Security & Risk professionals recognize the value and benefits of implementing an employee-monitoring program. Privacy advocates and Legal and Human Resources professionals see potentially unwarranted invasion of employee privacy as reasons not to monitor, or at least to restrict monitoring to instances where enough “probable cause” exists to warrant tilting the balance between the privacy of an employee and the interests of the company. This document is intended to assist company executives determining whether or not to implement employee activity monitoring.

Please read the attached whitepaper

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Endpoint Security

by System Administrator - Wednesday, 16 September 2015, 7:13 PM


Endpoint Security

by Kaseya

To win the ongoing war against hackers and cyber criminals, IT professionals must do two things: Deploy and maintain endpoint security tools with the latest updates, and ensure the software applications running in their networks have the latest available patches. Failure to do either exposes their IT environments to cyber threats and their organizations to financial losses and embarrassment, while putting their jobs at risk. Keeping up with patches and updates, however, isn't easy. Learn more in this whitepaper.

Please read the attached whitepaper.

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Enterprise Search

by System Administrator - Friday, 27 March 2015, 11:53 PM

Enterprise Search

Posted by: Margaret Rouse

Enterprise search is the organized retrieval of structured and unstructured data within an organization. Properly implemented, enterprise search creates an easily navigated interface for entering, categorizing and retrieving data securely, in compliance with security and data retention regulations. 

The quality of enterprise search results is reliant upon the description of the data by the metadata. Effective metadata for a presentation, for example, should describe what the presentation contains, who it was presented to, and what it might be useful for. Given the right metadata a user should be able to find the presentation through search using relevant keywords.

There are a number of kinds of enterprise search including local installations, hosted versions, and search appliances, sometimes called “search in a box.” Each has relative advantages and disadvantages. Local installations allow customization but require that an organization has the financial or personnel resources to continually maintain and upgrade the investment. Hosted search outsources those functions but requires considerable trust and reliance on an external vendor. Search appliances and cloud search, the least expensive options, may offer no customization at all.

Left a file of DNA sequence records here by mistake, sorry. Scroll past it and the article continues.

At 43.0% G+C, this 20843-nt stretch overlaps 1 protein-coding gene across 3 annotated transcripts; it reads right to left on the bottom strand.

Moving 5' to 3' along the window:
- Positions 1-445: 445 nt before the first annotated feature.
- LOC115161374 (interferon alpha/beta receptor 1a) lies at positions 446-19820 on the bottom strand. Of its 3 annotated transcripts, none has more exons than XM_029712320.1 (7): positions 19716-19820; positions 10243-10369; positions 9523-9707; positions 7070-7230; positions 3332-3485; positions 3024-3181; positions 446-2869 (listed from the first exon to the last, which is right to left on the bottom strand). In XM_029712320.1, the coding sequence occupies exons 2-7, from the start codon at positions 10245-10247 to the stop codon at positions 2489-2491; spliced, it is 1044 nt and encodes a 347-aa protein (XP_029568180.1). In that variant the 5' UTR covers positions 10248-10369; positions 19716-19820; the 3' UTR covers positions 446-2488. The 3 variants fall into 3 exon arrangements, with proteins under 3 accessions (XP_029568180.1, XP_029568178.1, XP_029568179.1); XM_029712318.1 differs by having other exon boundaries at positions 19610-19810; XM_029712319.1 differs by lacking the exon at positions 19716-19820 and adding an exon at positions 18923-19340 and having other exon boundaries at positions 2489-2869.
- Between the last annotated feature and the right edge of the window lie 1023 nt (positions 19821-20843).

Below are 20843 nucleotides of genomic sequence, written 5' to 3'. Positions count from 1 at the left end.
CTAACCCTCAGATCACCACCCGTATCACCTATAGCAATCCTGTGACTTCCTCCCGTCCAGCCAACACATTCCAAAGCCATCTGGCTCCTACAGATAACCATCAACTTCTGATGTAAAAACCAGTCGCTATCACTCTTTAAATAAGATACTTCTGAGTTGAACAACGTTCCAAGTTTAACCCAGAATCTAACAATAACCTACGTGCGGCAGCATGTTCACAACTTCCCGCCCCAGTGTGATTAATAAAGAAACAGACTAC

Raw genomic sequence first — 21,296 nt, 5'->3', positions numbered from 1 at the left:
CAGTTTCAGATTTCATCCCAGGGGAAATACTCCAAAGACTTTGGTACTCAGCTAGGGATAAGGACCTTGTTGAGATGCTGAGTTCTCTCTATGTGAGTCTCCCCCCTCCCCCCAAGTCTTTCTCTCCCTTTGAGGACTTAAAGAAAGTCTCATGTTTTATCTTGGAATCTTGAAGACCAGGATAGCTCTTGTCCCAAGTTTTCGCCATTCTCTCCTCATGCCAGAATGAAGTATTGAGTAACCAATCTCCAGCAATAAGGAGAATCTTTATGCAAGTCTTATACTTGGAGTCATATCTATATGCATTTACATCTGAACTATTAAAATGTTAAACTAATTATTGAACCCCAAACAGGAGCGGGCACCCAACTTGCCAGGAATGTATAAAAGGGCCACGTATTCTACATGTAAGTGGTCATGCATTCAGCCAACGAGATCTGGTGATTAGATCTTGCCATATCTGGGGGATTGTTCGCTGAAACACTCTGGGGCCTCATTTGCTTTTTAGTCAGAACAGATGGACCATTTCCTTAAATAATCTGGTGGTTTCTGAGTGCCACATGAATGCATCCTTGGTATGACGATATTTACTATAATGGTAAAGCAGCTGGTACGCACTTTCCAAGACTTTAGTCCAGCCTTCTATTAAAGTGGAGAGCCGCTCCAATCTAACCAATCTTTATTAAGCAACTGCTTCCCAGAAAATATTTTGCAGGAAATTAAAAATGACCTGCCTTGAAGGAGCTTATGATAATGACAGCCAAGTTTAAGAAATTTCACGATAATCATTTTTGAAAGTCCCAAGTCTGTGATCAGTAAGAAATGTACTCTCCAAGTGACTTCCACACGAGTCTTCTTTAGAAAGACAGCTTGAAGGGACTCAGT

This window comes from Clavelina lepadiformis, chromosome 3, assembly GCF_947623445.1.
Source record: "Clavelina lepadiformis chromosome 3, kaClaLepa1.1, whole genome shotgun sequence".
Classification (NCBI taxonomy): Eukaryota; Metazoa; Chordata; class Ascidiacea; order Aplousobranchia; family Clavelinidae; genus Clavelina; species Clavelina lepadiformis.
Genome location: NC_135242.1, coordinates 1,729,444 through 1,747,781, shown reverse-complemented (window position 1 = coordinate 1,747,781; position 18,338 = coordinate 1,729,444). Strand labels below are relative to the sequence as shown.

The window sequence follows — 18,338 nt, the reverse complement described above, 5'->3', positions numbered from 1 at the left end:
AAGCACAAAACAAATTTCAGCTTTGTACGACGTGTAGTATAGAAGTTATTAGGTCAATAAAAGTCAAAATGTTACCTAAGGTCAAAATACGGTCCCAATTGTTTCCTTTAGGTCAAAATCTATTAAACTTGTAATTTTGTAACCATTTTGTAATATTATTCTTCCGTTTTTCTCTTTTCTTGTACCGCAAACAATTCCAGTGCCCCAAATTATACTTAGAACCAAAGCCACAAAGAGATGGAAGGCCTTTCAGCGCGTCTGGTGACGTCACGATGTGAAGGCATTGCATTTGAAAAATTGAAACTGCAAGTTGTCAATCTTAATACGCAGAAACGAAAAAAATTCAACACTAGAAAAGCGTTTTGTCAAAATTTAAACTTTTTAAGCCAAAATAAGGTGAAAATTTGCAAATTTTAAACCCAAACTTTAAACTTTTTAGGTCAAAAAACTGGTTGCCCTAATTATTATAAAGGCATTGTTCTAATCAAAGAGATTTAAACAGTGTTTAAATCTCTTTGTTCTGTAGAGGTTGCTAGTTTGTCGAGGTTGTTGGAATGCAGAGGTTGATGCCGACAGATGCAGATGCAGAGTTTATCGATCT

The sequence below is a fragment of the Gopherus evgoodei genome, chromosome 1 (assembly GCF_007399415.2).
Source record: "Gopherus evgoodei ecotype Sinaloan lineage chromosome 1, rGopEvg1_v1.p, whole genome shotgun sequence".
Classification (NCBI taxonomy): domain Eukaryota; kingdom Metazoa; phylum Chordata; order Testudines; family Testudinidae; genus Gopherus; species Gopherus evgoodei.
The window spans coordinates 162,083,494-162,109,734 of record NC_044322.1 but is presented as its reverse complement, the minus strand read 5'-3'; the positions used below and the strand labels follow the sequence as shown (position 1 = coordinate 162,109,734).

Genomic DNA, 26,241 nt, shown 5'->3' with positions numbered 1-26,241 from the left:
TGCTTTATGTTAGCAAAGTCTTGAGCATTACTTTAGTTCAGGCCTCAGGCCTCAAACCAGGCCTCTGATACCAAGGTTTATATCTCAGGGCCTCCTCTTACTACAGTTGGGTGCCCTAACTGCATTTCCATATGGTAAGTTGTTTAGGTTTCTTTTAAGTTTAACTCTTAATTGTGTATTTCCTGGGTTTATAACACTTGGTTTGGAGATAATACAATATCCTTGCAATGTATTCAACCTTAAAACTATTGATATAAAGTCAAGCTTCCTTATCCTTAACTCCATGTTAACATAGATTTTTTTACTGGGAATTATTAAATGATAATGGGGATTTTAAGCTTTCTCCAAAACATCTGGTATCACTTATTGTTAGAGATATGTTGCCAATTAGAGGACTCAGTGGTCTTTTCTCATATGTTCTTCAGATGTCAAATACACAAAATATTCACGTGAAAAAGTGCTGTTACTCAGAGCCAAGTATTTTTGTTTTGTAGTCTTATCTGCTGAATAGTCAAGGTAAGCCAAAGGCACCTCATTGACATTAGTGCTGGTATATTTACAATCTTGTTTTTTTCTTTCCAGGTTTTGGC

Enterprise search software has increasingly turned to a faceted approach. Faceted search allows all of the data in a system to be reduced to a series of drop down menus, each narrowing down the total number of results, which allows users to narrow a search to gradually finer and finer criteria. The faceted approach improves upon the keyword search many users might think of (the Google model) and the structured browse model (the early Yahoo model). In the case of keyword search, if the end user doesn't enter the correct keyword or if records weren’t added in a way that considers what end users might be looking for, a searcher may struggle to find the data. Similarly, in a browsing model, unless the taxonomies created by the catalogers of an enterprise's information make intuitive sense to an end user, ferreting out the required data will be a challenge. 

Enterprise search is complex. Issues of security, compliance and data classification can generally only be addressed by a trained knowledge retrieval expert. That complexity is further complicated by the complexity of an enterprise itself, with the potential for multiple offices, systems, content types, time zones, data pools and so on. Tying all of those systems together in a way that enables useful information retrieval requires careful preparation and forethought. 

Vendors of enterprise search products include Oracle, SAP, IBM, Google and Microsoft.

See also: enterprise content management (ECM), e-discovery, autoclassification